How many millionaires are in your database who love your mission? Nonprofits are accustomed to setting goals. If you work in development, you most likely have revenue goals, expense goals, donor visit goals and ticket sales or event participant goals, but have you ever set a goal to identify the wealthiest individuals in your database? What would it look like if you started by identifying anyone in your database that is a millionaire?
According to a recent Global Wealth Report, an estimated 20 million Americans are millionaires. That’s approximately 8% of all adults living in the US.
Could your donors possibly match this percentage? Let’s say you have 1,000 donors in your database. Based on the statistics, there may be as many as 80 millionaires already in your donor pool. Do you know who they are?
Some of the most generous millionaires I’ve met during my nonprofit career have been people who poured their time and energy into their small business for decades and now have the fruit to show for their hard work. They have been plumbers, dairy farmers and gym owners. Many of them live modestly and may not outwardly look like a millionaire. They may have invested early on in real estate or stocks that have performed well. In some instances, they’ve sold their companies for tens of millions of dollars.
It might surprise you to learn that there are millionaires in your CRM system waiting to be cultivated. They may be a faithful volunteer, an annual ticket holder, a grateful patient, or an in-kind corporate vendor with a heart for your mission.
By identifying individuals who have a high affinity for your organization, and also the capacity to give you will be well on your way to developing a strong major gift portfolio. After all, the best major gift prospects are people who are committed to the mission of your organization and desire to help you succeed.
So, how do you find these hidden millionaires?
A nonprofit can spend years, not to mention thousands of dollars cultivating donors. Still, if the donors they are cultivating do not have the resources to make a major gift or are not inclined to be generous, the effort is in vain. At MPW, we believe too many nonprofits are unintentionally cultivating and soliciting the wrong donors.
How do you determine who your most affluential donors are?
- Consider running a prospect screening of your database using a tool like Donor Search. Both large and small nonprofits have the potential to secure major gifts. The question is, do you know who in your database has the resources to make the gift? Many large nonprofits have figured this out, which is why hospitals and universities often have full-time staff members devoted to prospect research. A screening tool like Donor Search uses public data to create a profile for individuals using wealth indicators like home value, charitable gifts, business assets and SEC insider holdings.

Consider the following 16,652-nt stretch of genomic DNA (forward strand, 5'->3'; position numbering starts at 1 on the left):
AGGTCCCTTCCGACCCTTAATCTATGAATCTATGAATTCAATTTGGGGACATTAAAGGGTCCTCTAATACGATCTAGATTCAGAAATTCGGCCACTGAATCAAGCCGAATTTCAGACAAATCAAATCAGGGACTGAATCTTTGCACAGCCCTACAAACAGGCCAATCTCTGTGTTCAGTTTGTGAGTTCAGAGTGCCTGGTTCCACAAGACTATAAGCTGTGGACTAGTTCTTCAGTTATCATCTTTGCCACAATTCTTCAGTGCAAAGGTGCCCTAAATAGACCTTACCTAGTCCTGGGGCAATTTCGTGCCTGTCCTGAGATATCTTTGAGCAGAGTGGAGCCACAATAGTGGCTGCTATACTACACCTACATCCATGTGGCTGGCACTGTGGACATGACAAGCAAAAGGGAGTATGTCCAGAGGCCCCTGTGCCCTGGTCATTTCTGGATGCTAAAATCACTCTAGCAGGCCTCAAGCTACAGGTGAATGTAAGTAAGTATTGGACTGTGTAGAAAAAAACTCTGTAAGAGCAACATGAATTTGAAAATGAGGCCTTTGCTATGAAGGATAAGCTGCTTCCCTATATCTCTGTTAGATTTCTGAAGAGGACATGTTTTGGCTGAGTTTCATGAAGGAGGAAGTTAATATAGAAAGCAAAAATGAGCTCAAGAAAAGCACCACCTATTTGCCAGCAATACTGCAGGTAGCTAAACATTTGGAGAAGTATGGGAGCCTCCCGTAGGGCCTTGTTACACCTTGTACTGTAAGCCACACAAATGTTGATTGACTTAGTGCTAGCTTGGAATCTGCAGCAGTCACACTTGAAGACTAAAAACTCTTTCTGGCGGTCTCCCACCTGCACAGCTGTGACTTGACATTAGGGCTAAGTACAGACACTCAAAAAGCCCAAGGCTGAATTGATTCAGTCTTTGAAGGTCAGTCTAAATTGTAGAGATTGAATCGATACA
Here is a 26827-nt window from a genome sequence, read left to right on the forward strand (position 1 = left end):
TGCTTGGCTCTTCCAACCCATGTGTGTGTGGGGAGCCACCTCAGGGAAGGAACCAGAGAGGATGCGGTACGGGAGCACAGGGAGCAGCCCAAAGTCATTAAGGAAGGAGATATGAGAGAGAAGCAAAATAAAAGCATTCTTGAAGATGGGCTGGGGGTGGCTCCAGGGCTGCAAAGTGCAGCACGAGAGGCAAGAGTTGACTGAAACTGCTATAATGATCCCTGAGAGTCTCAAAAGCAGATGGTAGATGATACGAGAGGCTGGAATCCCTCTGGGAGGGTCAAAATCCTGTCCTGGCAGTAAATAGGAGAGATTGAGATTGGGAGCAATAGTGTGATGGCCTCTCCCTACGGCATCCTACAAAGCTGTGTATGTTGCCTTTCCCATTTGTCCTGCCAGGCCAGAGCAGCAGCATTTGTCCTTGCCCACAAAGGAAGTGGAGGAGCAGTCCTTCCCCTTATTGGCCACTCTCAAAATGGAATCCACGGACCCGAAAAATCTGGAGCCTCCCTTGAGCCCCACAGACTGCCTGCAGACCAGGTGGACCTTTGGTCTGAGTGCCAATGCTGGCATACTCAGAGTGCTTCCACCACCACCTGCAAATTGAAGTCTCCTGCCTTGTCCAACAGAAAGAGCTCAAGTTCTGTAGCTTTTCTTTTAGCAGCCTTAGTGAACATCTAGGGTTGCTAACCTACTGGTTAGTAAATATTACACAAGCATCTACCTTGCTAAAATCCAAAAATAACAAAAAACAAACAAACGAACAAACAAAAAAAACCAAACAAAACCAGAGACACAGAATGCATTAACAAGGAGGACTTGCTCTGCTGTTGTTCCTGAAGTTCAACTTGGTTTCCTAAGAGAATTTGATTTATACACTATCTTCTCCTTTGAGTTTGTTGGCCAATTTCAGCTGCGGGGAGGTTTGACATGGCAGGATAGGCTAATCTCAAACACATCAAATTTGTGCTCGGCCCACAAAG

- Use your relationship-building and communication skills to learn more about your donors. The best nonprofit fundraisers are excellent listeners. Visit with your donors, board members and volunteers and ask intentional questions. When they respond, listen. Keep contact reports and mental notes of wealth indicators. Did your donor talk about a vacation home, an art collection, the sale of a building or an extravagant trip to Europe they have planned for their family? While prospect screenings are a good start, nothing beats interpersonal communication.
- Don’t overlook your current Major Gift Donors. While it is essential to keep them on your cultivation list and treat them as the special donors they are, don’t forget that they most likely have friends in their circle of influence who are also major gift prospects. In my experience, the kind, compassionate and generous people who support our community tend to be friends with others who share the same traits and values.
- Finally, don’t be afraid to do a little internet research. You will be amazed by the amount of information available on LinkedIn, Facebook, obituaries, annual reports and hometown newspapers.
Identifying the right donors to cultivate is the first building block of any strong major gift portfolio. By investing time, energy and resources in pinpointing the donors you and your staff should focus on, you will be helping your organization grow more strategically to achieve your revenue goals.
Are you ready to invest in prospect identification before you spend time, energy and money focused on donors who do not have the capacity to give large gifts? Imagine what your major gift program would look like one year from now if you started taking these steps today?
If all of this seems overwhelming, consider enlisting support. MPW has packages available that offer prospect identification research and training resources to help you and your team utilize your existing database to create a strong pipeline. Contact us at firstname.lastname@example.org to learn more.